Toilet Trouble at Festivals

The world of pain that is the festival loo. Whenever I mention festivals to non festival goers I get the same response 'oh but the toilets!'

It seems that the thought of exposing your buttocks to the elements in a tiny plastic portable toilet is many people's biggest festival worry!

Will the toilet be clean? Will it be safe? Will it be leaning, or have gaps around the door? Will the door lock? Will there be a queue? Will there be toilet paper? How will I wash my hands? Will it smell? Will it be .. *retch* ... 'full'?

So calm down, take a deep breath...actually no, maybe not that...

  • Festivals toilets are usually cleaned at least daily, sometimes more often, they are emptied and washed down very thoroughly. The toilet paper is renewed too. Of course it does sometimes run out, but fear not, you just need a bit of tissue in your pocket.
  • The toilets are supplied by companies that specialise, so they will be set on suitable ground, they shouldn't lean or wobble.
  • The doors usually have very simple, large plastic locks, they lock easily and you can see clearly from outside if the door is locked, with a red/green engaged and vacant sign.
  • Remember to flush before and after use to ensure everything is removed from the pan.
  • There may be queues at busy times, such as early morning and just before bedtime or after the last main stage act, but as the toilets tend to be in banks of a dozen or more the queues usually move quickly, and, at least in Britain, people don't tend to queue jump.
  • Most festival toilets don't have a sink or water to wash in, they have supply of hand gel, the sort used in hospitals. This is great for the occasional wee and poop but ideally you would want to wash your hands properly before eating, so look out for water points around the site, or carry wet wipes and use those, followed by the gel. I tend to pack my own hand gel too.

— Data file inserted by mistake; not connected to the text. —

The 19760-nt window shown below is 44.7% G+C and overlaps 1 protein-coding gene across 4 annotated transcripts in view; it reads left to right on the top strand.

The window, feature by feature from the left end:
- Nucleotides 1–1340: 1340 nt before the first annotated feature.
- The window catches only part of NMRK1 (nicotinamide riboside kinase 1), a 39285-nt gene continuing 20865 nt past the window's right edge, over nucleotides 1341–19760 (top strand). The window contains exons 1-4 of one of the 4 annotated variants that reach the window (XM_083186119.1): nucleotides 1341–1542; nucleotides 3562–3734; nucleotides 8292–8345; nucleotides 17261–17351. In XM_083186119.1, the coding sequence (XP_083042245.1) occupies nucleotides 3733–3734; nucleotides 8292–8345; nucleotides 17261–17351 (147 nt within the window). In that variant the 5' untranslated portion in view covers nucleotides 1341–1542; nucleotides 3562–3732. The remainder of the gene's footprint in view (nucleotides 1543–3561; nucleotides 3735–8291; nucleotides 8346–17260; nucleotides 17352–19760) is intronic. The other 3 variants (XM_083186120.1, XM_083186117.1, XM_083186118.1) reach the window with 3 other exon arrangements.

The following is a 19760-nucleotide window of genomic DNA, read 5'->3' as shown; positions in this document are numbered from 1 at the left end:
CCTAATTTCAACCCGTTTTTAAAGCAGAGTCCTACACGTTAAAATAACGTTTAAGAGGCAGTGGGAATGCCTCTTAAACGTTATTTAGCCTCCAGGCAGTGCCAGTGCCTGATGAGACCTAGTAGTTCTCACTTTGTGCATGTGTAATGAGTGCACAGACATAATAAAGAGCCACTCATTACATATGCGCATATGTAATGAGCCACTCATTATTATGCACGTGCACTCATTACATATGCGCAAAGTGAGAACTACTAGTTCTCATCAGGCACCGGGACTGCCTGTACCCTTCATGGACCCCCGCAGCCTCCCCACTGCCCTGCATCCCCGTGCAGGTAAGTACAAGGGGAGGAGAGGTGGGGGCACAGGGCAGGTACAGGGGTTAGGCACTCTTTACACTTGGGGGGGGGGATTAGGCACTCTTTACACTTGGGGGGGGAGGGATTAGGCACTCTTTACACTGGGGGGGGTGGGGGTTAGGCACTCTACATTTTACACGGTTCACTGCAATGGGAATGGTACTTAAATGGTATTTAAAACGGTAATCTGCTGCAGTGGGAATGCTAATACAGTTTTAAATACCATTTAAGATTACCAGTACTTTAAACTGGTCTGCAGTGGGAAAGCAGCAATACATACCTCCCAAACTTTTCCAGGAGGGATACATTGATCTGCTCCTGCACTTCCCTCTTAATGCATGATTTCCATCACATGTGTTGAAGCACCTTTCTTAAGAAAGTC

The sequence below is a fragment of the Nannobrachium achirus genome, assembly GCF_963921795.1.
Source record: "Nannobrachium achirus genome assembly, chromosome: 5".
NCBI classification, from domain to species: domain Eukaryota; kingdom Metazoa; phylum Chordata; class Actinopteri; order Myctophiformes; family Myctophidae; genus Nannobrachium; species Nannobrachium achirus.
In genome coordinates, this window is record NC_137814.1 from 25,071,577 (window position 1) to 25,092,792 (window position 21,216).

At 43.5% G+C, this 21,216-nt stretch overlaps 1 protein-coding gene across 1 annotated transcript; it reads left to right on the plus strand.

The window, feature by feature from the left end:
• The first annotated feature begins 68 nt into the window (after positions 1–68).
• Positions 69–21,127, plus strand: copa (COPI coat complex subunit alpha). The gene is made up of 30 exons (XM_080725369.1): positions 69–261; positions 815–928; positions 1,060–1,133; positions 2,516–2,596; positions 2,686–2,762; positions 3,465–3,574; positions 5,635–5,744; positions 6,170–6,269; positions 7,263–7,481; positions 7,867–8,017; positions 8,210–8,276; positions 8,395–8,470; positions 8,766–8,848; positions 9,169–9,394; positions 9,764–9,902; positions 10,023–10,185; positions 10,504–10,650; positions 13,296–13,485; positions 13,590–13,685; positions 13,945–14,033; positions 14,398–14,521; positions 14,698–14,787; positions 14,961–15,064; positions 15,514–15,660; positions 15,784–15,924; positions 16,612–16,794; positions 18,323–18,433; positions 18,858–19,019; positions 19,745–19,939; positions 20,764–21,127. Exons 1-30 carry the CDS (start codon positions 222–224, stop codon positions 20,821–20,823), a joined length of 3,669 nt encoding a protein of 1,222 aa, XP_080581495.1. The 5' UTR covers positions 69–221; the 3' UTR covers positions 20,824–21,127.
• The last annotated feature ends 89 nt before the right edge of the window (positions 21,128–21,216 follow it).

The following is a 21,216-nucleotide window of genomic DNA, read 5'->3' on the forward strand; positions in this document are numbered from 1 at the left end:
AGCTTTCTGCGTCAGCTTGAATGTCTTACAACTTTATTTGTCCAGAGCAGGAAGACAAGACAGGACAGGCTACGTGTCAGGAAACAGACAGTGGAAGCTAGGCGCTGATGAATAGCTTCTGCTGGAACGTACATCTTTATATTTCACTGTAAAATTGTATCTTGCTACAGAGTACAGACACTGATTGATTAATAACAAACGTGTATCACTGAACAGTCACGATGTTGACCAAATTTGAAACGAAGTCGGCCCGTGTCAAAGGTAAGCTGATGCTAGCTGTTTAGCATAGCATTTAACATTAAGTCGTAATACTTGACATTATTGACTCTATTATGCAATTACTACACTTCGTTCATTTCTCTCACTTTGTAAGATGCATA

• The toilets do not smell of potpourri. They do smell of chemicals and ...well on a warm day of human poop. It's a fact that everyone's poop smells. You won't die. If you feel really squeamish, use a scented wet wipe and hold it over your nose. Mostly your trip will be quick, compost loos smell less than the chemical ones and there is plenty of ventilation.
  • If there is a problem with them being emptied or it's been really busy then they can be full. Just try for another one on!

For those really worried, there are some more 'personal' toilet options. Remember that there are no chemical toilet emptying points at festivals so you need to be able to dispose of your own ...waste ... properly. The options start with Travel Johns, a bag and urinal affair, for men and women where you can have a quick pee and (as in modern nappies) the pee is absorbed into a gel for disposal.

You can use a nappy in a potty if you have smaller children, using the same principle, they can pee (or even poop) onto the nappy which can be wrapped and bagged and binned.

Or opt for a portable personal toilet of the bucket or seat variety. A bucket can be emptied into a portable toilet although this is fraught with risk, don't spill it! Don't get any on the seat and where do you plan to wash it? not at the water points used for washing plates or tooth brushing, and you must not pollute the festival site. The better option is to use the seat style with bag and gel, or use the bag and gel in the bucket, that way you can simply double bag and bin it with the other waste.

So far we've been lucky, though we take the Travel Johns in case of emergency, we have never yet needed to use them. Good luck in your toilet travels!

Photo Copyright: terex / 123RF Stock Photo

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